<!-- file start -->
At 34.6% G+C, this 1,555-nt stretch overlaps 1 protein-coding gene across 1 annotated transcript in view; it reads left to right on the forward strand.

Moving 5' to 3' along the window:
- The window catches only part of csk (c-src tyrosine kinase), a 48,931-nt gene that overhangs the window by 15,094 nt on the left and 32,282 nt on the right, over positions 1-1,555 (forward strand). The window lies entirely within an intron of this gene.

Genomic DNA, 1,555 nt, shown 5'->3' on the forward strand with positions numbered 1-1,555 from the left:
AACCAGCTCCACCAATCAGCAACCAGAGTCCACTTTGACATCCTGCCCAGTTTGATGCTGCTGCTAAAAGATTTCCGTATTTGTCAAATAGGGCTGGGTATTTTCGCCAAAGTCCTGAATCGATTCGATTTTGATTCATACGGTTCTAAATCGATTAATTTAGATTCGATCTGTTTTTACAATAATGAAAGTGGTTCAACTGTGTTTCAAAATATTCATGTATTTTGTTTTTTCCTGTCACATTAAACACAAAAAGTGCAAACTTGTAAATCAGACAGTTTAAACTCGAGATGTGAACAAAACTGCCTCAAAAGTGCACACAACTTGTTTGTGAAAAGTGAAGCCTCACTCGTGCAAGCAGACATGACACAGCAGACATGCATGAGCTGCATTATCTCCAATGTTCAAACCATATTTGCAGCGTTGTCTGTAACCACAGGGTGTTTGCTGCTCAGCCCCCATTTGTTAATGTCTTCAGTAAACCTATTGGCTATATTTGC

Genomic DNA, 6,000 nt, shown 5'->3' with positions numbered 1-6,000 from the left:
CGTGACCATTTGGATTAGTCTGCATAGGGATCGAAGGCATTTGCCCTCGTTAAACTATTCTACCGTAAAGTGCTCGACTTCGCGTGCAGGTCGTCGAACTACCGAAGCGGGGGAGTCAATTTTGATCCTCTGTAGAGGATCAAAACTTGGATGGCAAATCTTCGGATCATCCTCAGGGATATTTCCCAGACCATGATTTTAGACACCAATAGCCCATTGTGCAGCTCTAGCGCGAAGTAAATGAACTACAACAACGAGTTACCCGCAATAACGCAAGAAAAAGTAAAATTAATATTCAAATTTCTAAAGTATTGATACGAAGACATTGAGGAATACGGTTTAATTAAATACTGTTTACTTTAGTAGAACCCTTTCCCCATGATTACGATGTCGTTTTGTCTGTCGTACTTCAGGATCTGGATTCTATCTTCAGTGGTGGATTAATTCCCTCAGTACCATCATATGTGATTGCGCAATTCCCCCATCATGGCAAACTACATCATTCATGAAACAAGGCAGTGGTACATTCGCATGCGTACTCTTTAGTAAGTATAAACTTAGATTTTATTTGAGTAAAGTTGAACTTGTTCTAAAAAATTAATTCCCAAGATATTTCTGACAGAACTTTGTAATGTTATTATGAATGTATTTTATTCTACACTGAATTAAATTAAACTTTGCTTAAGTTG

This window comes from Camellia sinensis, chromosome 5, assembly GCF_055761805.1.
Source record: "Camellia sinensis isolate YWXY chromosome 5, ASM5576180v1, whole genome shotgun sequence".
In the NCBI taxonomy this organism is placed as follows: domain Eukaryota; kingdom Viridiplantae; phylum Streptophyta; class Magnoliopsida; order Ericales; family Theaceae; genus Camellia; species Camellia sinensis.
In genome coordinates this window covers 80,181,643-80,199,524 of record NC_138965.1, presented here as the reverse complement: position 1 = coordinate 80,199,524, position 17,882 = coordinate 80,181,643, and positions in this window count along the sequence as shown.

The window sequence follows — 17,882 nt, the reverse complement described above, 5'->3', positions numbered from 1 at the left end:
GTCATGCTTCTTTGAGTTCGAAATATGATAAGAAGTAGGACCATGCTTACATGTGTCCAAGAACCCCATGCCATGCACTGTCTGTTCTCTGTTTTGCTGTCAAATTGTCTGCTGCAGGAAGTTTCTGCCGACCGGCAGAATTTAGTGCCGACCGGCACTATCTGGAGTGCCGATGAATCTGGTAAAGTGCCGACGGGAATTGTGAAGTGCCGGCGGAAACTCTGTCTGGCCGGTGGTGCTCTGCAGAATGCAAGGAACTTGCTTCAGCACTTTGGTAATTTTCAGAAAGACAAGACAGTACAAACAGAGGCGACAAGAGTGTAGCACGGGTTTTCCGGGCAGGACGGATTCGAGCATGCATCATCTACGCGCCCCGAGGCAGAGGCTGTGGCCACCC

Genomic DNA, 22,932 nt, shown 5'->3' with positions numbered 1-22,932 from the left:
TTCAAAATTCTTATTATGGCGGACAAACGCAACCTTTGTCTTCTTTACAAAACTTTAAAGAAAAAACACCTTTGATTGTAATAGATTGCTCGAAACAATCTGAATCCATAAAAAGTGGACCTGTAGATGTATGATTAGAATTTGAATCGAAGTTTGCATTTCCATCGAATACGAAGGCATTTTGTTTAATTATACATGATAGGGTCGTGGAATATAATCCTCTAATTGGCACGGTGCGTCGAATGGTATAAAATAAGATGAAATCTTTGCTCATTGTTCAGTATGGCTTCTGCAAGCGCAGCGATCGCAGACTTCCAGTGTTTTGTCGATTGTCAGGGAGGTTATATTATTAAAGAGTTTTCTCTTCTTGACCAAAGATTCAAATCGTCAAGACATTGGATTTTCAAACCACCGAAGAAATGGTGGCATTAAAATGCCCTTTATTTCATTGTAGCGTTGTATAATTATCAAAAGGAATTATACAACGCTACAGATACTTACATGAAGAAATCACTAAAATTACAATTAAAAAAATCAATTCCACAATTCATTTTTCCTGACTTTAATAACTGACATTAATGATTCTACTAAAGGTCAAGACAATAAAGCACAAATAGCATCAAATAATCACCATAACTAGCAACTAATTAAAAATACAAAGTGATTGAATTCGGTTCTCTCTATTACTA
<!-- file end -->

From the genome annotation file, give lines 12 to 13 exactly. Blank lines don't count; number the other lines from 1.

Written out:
The window sequence follows — 17,882 nt, the reverse complement described above, 5'->3', positions numbered from 1 at the left end:
GTCATGCTTCTTTGAGTTCGAAATATGATAAGAAGTAGGACCATGCTTACATGTGTCCAAGAACCCCATGCCATGCACTGTCTGTTCTCTGTTTTGCTGTCAAATTGTCTGCTGCAGGAAGTTTCTGCCGACCGGCAGAATTTAGTGCCGACCGGCACTATCTGGAGTGCCGATGAATCTGGTAAAGTGCCGACGGGAATTGTGAAGTGCCGGCGGAAACTCTGTCTGGCCGGTGGTGCTCTGCAGAATGCAAGGAACTTGCTTCAGCACTTTGGTAATTTTCAGAAAGACAAGACAGTACAAACAGAGGCGACAAGAGTGTAGCACGGGTTTTCCGGGCAGGACGGATTCGAGCATGCATCATCTACGCGCCCCGAGGCAGAGGCTGTGGCCACCC